About Radio Astronomy
Radio astronomy is the study of celestial objects by measurement of the radio waves they emit. It has enabled the detection and study of objects such as pulsars, quasars, radio galaxies, and other objects, some of which emit considerably less radiation at other wavelengths. It has also contributed to the discovery of cosmic background radiation and has enhanced the understanding of solar activity and the structure of galaxies.
Radioastronomy plays an essential role in modern-day astrophysics and is a key complement to optical astronomy. Compared to optical astronomy, which is sensitive to the hot universe (stars are generally a few thousand degrees Celsius), radiotelescopes that operate in the millimeter wavebands, such as NOEMA, probe the cold universe (around -250 degrees Celsius). It is conducted using large radio antennas referred to as radio telescopes, that are either used singularly, or with multiple linked telescopes utilizing the techniques of radio interferometry and aperture synthesis.
Radio astronomy has changed the way we view the Universe and dramatically increased our knowledge of it, for example:
Astronomers trying to identify the source of interference in a radio antenna in the 1960s discovered the Cosmic Microwave Background Radiation, the afterglow of the Big Bang.
Cold clouds of gas found in interstellar space emit radio waves at distinct wavelengths. As hydrogen is the most abundant element in the Universe and is common in galaxies, radio astronomers use its characteristic emission to map out the structure of galaxies.
Radio astronomy has also detected many new types of objects including pulsars, the rapidly spinning remnants of supernova explosions that send out regular flashes of radio waves much like the beam from a lighthouse.
A Radio telescope provides alternative views to optical telescopes; they can detect invisible gas, and can reveal areas of space that may be obscured with cosmic dust. It is simply a telescope that is designed to receive radio waves from space. In its simplest form it has three components:
One or more antennas to collect the incoming radio waves. Most antennas are parabolic dishes that reflect the radio waves to a receiver, in the same way as a curved mirror can focus visible light to a point. Antennas can be other shapes however. A Yagi antenna, similar to that used for TV reception, can be used for radio astronomy as was the case in the early Dover Heights telescopes.
A receiver and amplifier to boost the very weak radio signal to a measurable level. These days the amplifiers are extremely sensitive and are normally cooled to very low temperatures to minimise interference due to the noise generated by the movement of the atoms in the metal.
A recorder to keep a record of the signal. In the early days of radio astronomy this was normally a chart recorder that drew a graph on paper in ink. Most radio telescopes nowadays record directly to some form of computer memory disk as astronomers use sophisticated software to process and analyse the data.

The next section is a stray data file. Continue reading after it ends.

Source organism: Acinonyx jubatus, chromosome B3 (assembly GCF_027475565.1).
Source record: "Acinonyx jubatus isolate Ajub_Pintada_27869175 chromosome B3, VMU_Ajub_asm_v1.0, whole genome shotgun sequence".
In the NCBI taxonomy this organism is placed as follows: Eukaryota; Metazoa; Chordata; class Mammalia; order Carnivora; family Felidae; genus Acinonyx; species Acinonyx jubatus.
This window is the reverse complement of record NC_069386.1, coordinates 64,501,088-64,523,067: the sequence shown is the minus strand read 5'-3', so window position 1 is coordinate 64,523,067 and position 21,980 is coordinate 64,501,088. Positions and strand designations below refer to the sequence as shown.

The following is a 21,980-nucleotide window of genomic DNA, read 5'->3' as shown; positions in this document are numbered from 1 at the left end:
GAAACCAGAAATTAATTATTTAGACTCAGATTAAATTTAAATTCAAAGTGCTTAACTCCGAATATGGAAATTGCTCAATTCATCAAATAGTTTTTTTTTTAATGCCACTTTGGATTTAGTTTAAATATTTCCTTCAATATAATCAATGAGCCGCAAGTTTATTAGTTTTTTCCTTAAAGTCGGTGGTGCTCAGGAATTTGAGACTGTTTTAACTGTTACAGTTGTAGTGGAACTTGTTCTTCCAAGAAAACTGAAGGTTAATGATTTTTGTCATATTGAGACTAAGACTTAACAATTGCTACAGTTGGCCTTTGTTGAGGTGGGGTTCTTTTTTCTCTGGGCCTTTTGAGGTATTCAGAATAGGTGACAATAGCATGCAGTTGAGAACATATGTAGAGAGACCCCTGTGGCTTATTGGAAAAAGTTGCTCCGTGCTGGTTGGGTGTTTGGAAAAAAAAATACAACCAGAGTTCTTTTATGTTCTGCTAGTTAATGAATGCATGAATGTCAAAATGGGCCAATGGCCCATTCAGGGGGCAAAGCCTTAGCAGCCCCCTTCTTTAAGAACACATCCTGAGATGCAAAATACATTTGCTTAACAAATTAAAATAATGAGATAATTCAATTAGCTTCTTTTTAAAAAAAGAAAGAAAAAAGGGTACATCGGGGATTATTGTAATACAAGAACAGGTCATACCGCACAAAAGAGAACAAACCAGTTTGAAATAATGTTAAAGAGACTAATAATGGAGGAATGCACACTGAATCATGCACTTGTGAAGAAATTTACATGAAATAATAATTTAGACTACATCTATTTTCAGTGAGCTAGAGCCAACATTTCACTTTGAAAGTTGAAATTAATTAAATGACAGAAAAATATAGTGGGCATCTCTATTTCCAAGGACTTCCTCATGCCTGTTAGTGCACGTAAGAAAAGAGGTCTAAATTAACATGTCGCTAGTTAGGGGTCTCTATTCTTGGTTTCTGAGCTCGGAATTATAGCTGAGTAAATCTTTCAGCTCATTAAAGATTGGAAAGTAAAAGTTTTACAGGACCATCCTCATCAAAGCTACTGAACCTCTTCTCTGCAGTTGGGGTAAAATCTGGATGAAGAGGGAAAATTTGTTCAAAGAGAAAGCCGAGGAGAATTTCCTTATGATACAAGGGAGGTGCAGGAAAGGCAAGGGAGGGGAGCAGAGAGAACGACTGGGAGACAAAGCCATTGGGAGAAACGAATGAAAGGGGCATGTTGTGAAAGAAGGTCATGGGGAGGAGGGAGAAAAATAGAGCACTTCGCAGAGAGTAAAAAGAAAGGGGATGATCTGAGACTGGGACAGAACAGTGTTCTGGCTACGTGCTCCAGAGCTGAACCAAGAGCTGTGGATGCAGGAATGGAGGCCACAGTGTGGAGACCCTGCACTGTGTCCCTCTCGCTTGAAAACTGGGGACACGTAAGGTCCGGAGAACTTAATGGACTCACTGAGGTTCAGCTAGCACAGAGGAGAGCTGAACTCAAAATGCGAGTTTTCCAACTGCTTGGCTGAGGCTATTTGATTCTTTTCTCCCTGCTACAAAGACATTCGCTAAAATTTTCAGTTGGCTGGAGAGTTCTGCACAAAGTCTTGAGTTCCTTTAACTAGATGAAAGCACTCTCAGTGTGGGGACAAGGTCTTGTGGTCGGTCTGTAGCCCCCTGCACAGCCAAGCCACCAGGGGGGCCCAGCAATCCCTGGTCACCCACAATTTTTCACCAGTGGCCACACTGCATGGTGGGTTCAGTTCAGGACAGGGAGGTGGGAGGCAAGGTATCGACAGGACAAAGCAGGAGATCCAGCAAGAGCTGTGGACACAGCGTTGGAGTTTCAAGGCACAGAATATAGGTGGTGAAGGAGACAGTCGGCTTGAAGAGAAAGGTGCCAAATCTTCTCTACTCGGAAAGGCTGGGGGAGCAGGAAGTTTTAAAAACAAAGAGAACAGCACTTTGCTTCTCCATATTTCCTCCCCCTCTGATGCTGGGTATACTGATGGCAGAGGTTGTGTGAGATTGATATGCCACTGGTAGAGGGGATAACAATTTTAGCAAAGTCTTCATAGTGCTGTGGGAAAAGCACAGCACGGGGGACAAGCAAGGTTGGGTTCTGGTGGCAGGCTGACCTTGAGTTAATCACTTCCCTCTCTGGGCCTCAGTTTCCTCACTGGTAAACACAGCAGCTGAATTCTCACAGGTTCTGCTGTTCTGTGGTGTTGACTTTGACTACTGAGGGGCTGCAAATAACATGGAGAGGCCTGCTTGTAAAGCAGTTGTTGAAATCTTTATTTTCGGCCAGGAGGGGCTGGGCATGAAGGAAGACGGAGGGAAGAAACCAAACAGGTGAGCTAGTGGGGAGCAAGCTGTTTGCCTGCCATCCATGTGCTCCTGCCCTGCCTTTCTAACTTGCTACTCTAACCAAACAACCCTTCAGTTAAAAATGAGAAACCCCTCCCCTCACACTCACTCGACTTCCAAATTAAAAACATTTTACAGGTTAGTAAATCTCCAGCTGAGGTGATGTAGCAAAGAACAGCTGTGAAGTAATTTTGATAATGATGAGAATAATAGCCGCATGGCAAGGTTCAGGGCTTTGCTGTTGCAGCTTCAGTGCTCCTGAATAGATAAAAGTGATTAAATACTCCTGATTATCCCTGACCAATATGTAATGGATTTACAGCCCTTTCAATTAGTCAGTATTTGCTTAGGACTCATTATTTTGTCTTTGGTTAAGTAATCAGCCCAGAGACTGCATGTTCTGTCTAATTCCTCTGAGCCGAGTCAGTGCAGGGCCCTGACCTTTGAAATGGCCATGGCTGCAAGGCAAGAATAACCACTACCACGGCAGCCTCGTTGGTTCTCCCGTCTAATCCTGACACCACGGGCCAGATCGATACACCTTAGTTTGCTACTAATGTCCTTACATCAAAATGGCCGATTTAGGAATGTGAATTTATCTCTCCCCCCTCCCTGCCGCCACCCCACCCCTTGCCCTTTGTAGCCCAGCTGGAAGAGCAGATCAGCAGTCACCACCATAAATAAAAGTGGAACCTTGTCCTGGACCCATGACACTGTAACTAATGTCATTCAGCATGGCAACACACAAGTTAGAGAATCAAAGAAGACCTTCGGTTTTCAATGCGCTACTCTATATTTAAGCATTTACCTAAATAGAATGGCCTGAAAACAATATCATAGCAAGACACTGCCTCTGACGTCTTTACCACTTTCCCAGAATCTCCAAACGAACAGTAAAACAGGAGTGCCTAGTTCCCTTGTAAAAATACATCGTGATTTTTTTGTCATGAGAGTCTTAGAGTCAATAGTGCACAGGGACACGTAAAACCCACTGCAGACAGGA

Radio astronomy has changed the way we view the Universe and dramatically increased our knowledge of it. Traditional optical astronomy is great for studying objects such as stars and galaxies that emit a lot of visible light. Individual stars, however, are normally only weak emitters of radio waves. We detect radio waves from our Sun only because it is so close although its radio emissions can play havoc with radio communications on Earth when a solar storm erupts. The cosmic microwave background radiation was also first detected using radio telescopes. However, radio telescopes have also been used to investigate objects much closer to home, including observations of the Sun and solar activity, and radar mapping of the planets. Other sources include:
- Sagittarius A, the galactic center of the Milky Way, with one portion Sagittarius A* thought to be a radio wave emitting supermassive black hole
- Active galactic nuclei and pulsars have jets of charged particles which emit synchrotron radiation
- Merging galaxy clusters often show diffuse radio emission
- Supernova remnants can also show diffuse radio emission; pulsars are a type of supernova remant that shows highly synchronous emission.
- The cosmic microwave background is blackbody radio/microwave emission
Radio waves also travel unimpeded by the dust in our galaxy so we can detect other galaxies that lay beyond the centre of our galaxy along the line of sight. These galaxies are impossible to view using visible light and optical telescopes.
Radio astronomy has detected many new types of objects. These include pulsars, rapidly spinning neutron stars that are collapsed cores of massive stars that have exhausted their fuel. Pulsars beam intense radio beams of radio waves out into space much like the beam from a lighthouse as it rotates.